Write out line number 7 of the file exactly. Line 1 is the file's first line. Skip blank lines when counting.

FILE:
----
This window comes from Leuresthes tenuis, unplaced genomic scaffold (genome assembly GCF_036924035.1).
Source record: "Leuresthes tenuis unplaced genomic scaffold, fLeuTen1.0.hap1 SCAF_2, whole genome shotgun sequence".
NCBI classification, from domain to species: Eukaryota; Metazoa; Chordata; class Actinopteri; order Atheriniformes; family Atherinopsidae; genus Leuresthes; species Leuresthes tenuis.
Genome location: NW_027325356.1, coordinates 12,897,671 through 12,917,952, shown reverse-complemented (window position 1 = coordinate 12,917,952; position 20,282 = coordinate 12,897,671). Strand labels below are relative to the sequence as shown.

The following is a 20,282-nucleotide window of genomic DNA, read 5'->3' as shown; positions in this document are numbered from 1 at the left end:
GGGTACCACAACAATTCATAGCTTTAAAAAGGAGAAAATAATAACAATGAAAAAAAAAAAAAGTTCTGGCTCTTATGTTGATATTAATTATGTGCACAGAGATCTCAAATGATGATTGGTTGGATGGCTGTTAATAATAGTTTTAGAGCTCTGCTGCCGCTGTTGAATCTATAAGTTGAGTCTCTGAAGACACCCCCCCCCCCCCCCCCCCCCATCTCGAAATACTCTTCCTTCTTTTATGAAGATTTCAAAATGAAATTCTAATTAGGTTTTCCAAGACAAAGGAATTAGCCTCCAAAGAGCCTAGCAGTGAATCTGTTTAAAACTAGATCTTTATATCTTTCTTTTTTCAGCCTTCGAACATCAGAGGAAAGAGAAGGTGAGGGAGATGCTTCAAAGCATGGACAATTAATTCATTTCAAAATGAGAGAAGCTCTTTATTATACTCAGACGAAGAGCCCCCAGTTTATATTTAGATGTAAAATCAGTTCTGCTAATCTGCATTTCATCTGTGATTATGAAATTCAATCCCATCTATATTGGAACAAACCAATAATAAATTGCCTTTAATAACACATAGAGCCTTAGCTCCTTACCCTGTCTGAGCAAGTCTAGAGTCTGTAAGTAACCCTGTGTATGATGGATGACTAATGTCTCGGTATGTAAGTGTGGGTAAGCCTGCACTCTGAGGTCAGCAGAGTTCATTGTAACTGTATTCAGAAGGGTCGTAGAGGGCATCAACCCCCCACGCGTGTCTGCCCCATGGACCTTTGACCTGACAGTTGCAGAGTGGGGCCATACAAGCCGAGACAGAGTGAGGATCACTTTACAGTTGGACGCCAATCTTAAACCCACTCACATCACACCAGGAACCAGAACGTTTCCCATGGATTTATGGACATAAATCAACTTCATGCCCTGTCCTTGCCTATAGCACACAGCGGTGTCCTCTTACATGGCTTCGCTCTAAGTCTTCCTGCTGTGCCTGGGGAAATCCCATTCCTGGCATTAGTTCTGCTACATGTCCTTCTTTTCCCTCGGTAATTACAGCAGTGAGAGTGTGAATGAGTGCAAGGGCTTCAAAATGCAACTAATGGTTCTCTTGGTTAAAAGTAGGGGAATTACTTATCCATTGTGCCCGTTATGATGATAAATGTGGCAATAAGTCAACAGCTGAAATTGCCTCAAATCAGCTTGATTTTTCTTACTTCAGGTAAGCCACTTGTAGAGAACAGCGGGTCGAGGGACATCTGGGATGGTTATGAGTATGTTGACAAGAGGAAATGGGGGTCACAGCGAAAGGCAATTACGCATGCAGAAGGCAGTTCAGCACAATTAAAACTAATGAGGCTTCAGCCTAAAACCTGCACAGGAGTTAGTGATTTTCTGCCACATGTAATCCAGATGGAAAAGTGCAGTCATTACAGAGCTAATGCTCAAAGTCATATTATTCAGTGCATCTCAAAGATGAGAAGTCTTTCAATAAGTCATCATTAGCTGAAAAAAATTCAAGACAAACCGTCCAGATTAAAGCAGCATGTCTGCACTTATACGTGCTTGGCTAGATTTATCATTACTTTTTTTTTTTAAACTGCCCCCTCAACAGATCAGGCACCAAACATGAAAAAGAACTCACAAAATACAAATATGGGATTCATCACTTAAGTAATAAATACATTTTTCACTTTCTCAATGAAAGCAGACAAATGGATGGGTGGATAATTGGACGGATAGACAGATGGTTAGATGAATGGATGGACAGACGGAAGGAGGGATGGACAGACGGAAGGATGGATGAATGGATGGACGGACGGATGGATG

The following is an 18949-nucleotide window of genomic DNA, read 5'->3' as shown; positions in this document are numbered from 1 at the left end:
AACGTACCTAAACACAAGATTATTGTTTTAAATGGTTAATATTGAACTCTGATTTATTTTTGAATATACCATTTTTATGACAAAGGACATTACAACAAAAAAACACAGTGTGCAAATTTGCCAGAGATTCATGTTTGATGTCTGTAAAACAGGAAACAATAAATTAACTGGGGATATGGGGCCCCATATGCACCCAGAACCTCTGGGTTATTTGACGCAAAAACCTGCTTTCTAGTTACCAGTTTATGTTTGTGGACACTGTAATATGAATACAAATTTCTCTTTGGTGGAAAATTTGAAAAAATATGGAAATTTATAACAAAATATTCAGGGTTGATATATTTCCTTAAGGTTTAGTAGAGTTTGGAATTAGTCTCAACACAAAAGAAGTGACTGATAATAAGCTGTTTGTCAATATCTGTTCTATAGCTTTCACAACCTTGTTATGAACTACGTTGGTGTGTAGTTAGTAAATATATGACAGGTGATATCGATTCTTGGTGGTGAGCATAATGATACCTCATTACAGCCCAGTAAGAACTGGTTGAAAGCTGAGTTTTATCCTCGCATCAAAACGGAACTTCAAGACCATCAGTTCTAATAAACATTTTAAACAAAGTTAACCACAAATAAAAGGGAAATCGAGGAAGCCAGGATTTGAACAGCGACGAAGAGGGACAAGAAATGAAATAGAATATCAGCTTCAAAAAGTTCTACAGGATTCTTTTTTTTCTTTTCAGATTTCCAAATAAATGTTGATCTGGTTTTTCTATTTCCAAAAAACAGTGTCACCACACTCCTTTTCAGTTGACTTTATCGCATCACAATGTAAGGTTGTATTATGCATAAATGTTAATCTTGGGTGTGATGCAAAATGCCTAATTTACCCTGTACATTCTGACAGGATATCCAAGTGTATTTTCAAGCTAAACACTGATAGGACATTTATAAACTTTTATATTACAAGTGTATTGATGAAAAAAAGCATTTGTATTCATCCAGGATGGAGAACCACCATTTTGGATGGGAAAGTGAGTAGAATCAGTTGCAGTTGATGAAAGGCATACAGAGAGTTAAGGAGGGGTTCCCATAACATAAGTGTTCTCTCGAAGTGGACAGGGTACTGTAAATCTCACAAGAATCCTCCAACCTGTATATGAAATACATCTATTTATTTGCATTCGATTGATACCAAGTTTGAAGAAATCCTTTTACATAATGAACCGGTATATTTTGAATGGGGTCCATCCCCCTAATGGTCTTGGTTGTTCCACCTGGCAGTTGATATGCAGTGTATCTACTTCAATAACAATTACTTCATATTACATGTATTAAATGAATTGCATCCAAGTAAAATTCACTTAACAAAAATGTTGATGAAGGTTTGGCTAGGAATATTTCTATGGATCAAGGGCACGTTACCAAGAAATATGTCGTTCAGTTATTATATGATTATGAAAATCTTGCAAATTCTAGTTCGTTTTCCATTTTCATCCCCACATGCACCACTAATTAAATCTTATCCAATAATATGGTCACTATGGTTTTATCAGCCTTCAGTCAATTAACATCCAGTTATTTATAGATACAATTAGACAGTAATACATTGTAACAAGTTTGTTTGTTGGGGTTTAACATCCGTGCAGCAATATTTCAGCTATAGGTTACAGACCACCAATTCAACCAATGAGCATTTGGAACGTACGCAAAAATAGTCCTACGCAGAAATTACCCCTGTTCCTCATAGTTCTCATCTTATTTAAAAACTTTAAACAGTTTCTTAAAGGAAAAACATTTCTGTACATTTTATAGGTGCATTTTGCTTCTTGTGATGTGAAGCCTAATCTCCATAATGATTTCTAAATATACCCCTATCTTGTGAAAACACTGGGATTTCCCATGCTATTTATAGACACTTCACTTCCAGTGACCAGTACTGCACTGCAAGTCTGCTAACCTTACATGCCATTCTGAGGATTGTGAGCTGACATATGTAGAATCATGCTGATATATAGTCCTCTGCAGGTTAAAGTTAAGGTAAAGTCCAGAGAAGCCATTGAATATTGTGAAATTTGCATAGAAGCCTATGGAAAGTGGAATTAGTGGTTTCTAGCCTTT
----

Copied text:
The following is an 18949-nucleotide window of genomic DNA, read 5'->3' as shown; positions in this document are numbered from 1 at the left end: